Under Narendra Modi, India has changed dramatically. As the world attempts to grapple with its trajectory towards authoritarianism and 'Hindutva' (Hindu Nationalism), little attention has been paid to the linkages between Modi's India and the governments from which it has drawn inspiration, as well as military and technical support.
India once called Zionism racism, but, as Azad Essa argues, the state of Israel has increasingly become a cornerstone of India’s foreign policy. Looking to replicate the 'ethnic state' in the image of Israel in policy and practice, the annexation of Kashmir increasingly resembles Israel's settler-colonial project of the occupied West Bank. The ideological and political linkages between the two states are alarming; their brands of ethnonationalism are deeply intertwined.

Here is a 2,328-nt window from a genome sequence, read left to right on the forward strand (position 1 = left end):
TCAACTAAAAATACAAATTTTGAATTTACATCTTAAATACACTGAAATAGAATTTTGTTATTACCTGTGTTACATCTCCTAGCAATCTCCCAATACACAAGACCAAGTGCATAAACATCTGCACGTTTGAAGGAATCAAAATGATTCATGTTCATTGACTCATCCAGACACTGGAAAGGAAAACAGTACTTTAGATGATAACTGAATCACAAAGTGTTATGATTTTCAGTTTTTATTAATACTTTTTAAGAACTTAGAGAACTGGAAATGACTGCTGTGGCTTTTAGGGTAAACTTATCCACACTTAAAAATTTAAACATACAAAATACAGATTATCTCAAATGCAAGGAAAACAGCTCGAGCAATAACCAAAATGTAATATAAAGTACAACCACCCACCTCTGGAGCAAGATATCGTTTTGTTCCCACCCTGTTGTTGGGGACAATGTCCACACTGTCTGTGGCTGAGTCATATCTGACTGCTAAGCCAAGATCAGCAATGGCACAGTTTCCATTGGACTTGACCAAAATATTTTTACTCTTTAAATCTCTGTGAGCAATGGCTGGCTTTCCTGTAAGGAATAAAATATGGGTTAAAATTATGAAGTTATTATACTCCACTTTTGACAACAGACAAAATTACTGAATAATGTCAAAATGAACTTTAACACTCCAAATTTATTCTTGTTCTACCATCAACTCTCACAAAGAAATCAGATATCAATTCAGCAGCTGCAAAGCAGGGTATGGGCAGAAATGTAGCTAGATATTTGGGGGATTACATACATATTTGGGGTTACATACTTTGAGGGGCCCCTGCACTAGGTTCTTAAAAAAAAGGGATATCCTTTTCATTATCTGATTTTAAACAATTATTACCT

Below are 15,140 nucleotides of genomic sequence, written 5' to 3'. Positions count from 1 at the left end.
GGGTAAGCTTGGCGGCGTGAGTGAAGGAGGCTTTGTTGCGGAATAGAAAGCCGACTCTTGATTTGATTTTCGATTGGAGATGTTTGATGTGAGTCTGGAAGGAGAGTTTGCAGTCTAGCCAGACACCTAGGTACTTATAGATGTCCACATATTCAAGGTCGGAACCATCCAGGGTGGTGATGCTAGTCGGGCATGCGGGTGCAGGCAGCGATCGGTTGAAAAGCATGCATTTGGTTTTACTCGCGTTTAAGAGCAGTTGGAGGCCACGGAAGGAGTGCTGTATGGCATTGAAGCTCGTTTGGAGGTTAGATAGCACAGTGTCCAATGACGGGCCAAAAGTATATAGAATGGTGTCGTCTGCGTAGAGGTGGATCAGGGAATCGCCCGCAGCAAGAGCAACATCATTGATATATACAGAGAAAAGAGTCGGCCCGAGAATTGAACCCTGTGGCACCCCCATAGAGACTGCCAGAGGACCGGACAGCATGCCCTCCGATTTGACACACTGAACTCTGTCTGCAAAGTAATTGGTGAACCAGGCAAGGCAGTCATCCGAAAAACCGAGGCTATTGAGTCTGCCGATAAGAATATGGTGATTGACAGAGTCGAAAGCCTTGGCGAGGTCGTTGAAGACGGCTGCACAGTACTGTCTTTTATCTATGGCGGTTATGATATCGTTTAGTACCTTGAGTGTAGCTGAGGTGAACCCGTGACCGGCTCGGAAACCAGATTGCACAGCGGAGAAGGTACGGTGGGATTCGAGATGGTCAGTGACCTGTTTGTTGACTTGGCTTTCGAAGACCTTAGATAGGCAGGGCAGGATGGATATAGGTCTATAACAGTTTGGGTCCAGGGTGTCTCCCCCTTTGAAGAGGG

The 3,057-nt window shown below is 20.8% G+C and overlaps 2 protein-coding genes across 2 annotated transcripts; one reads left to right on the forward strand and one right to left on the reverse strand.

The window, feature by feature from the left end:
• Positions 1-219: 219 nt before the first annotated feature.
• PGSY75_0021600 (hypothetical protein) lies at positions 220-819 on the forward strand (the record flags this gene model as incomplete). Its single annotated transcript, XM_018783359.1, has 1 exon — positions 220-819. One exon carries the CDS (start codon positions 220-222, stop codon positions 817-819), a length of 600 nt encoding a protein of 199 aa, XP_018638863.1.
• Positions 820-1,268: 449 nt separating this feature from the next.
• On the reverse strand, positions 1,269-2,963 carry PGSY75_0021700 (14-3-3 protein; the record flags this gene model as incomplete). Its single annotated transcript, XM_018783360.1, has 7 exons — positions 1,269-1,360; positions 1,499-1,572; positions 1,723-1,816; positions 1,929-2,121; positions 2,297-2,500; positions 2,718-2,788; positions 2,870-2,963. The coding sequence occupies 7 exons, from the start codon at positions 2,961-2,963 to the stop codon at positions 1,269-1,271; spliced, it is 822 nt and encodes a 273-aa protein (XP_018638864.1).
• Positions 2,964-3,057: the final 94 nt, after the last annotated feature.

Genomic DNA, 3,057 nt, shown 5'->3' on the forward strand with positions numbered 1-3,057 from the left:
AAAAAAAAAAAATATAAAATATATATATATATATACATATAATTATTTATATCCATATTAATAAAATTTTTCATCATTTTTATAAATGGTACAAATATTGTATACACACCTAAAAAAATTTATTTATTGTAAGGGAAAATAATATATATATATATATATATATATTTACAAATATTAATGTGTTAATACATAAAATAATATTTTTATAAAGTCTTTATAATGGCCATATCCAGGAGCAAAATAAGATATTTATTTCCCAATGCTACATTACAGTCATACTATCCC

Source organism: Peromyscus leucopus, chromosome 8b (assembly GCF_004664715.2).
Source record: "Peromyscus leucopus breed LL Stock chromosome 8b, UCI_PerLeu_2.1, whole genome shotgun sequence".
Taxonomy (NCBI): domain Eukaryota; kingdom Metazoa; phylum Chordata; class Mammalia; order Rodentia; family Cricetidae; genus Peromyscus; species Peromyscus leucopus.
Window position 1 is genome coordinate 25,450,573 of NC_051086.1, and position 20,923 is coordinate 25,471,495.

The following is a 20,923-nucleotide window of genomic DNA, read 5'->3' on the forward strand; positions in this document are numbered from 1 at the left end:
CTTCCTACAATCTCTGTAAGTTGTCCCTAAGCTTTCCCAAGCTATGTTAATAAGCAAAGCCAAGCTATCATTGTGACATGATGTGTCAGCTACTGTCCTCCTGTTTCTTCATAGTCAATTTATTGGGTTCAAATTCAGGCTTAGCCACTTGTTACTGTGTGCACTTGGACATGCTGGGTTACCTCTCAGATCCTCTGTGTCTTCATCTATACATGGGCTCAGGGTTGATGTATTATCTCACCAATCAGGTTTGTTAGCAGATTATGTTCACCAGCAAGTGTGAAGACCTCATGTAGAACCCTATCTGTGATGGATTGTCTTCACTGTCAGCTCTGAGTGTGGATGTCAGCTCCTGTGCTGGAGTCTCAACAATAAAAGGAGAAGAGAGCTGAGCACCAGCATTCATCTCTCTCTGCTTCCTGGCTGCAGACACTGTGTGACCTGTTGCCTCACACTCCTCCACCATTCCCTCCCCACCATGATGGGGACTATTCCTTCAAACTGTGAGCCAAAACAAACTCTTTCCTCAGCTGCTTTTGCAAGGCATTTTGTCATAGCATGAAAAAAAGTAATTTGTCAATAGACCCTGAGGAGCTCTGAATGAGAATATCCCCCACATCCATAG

Hostile Homelands puts India's relationship with Israel in its historical context, looking at the origins of Zionism and Hindutva; India’s changing position on Palestine; and the countries' growing military-industrial relationship from the 1990s. Lucid and persuasive, Essa demonstrates that the India-Israel alliance spells significant consequences for democracy, the rule of law, and justice worldwide.